Take in more refugees, not fewer, bishops urge White House

Washington D.C., Sep 17, 2017 / 04:07 pm (CNA/EWTN News).- The Trump administration is reportedly planning to further reduce the number of refugees the U.S. will accept in the coming fiscal year, drawing concern from the U.S. bishops and others.

“We’re strongly urging the administration, the President, to set a Presidential determination of at least 75,000 [refugees],” Matt Wilch of the Office of Migration and Refugee Services at the U.S. Conference of Catholic Bishops told CNA of reported changes to the number of refugees the U.S. plans to accept in the 2018 fiscal year.

The New York Times reported Tuesday that the Trump administration is planning to further reduce the number of refugee admissions for the 2018 fiscal year, “according to current and former government officials familiar with the discussions.”

For the 2017 fiscal year, the Obama administration had planned to take in 110,000 refugees after accepting 85,000 in 2016, including more than 12,000 Syrian refugees.

However, in a March executive order, President Donald Trump ordered a four-month halt to U.S. refugee admissions so that the resettlement program could be reviewed for its security. He set a cap on refugee admissions for the fiscal year at 50,000, well short of the 110,000 originally planned.

In addition, Trump barred most travel from six countries for 90 days – Iran, Somalia, Yemen, Libya, Syria, and Sudan.

Now the administration may be reducing its refugee quota even further, to below 50,000.

The Executive Committee of the U.S. Conference of Catholic Bishops said in a written statement Tuesday that they were “troubled and deeply concerned” at reports that the administration was considering the reduction, which they called “inhumane.”

“We implore the administration to show mercy and compassion for those seeking refuge, and to advance the American value of freedom through providing safe harbor to those fleeing tyranny and religious persecution,” the bishops said.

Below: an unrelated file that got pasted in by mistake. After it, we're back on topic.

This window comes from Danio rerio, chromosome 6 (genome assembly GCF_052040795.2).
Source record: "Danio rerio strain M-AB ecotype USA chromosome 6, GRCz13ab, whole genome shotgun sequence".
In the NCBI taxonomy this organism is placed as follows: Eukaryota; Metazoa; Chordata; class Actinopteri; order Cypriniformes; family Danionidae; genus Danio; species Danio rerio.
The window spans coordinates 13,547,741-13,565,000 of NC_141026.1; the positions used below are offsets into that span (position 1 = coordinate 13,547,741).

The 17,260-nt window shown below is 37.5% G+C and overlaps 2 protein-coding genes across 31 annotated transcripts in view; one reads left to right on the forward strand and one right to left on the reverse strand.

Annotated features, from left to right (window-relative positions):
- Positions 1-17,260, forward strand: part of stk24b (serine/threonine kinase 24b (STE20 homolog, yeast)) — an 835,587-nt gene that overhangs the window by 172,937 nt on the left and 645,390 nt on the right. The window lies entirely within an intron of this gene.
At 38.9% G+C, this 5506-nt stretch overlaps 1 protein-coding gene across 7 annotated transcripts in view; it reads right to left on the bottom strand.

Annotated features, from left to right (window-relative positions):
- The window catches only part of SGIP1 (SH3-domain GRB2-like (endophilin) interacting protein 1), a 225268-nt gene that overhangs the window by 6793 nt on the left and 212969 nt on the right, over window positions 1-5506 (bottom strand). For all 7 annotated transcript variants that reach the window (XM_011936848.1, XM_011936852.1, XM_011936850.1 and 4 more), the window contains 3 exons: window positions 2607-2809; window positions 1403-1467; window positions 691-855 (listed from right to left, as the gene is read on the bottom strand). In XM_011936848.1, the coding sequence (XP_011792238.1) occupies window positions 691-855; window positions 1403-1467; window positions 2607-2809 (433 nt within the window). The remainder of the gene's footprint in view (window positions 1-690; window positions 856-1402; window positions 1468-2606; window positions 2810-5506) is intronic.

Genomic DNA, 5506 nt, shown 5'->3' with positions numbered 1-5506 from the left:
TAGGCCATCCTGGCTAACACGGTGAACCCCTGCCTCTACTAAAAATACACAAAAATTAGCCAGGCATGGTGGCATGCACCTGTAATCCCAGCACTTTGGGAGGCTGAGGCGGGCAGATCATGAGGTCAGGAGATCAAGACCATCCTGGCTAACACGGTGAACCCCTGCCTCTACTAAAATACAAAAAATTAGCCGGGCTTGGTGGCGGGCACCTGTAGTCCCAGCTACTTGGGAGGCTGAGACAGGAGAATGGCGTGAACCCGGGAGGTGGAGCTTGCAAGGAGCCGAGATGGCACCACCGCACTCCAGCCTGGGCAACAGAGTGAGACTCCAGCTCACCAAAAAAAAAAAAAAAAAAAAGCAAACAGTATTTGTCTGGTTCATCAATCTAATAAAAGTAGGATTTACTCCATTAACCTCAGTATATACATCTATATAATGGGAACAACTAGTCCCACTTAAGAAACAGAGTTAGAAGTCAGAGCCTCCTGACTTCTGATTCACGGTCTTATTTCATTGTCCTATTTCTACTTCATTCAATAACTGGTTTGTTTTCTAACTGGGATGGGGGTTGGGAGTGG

The conference proposed a goal of 75,000 refugees instead. “We think it’s really time to get back to the serious business of saving lives, and we urge the administration to have the total this coming year be 75,000,” Wilch told CNA Thursday.

In 2016, then-chair of the U.S. Commission on International Religious Freedom Dr. Robert George said the refugee resettlement program was secure, and that the U.S. should ultimately look to increase the number of Syrian refugees it resettles to 100,000.

A reduction in refugee admissions would come at a time when the number of displaced persons across the globe is at an all-time high, the group Human Rights First said.

“While ten percent of the world’s 21 million refugees are estimated to need resettlement, only about one percent have access to resettlement,” they said.

Furthermore, several countries neighboring Syria like Lebanon, Jordan, and Turkey, are hosting the bulk of refugees fleeing the six year-long conflict there, the largest refugee crisis in the world, HRF said.

If the U.S. and other countries decide to accept fewer refugees, it could contribute to the destabilization of Syria’s neighbors who are already at or nearing capacity for hosting refugees.

“The United States’ refugee admissions program is not a zero-sum game; we are more than capable of providing safety to those fleeing violence and persecution around the world,” Eleanor Acer of Human Rights First stated.

2 Comments

  1. There are 21 million refugees?

    It should be obvious to all that the situations that create such large numbers of refugees should be forcefully addressed.

    If the Good Samaritan had found thousands of people who had been stripped, beaten and left for dead on the road to Jericho, he would have been obliged to not only do what he could for the victims, but to also approach the authorities and insist that they do something about the source of the problem. That seems to me to be what is missing in the rhetoric of the American bishops regarding the current refugee crisis, and on the immigration issue as well. It is like exhorting the people to be kind to slaves, but never pointing out that the institutions of slavery is evil and needs to be abolished.

    John Paul II made this point in an August 25th, 1999 General Audience:

    It is nevertheless an indisputable fact, as I have often pointed out, that the interdependence of social, economic and political systems creates multiple structures of sin in today’s world. (cf. Sollicitudo rei socialis, n. 36; Catechism of the Catholic Church, n. 1869). Evil exerts a frightening power of attraction which causes many types of behaviour to be judged “normal” and “inevitable”. Evil then grows, having devastating effects on consciences, which become confused and even incapable of discernment. If one then thinks of the structures of sin that hinder the development of the peoples most disadvantaged from the economic and political standpoint (cf. Sollicitudo rei socialis, n. 37), one might almost surrender in the face of a moral evil which seems inevitable. So many people feel powerless and bewildered before an overwhelming situation from which there seems no escape. But the proclamation of Christ’s victory over evil gives us the certainty that even the strongest structures of evil can be overcome and replaced by “structures of good”

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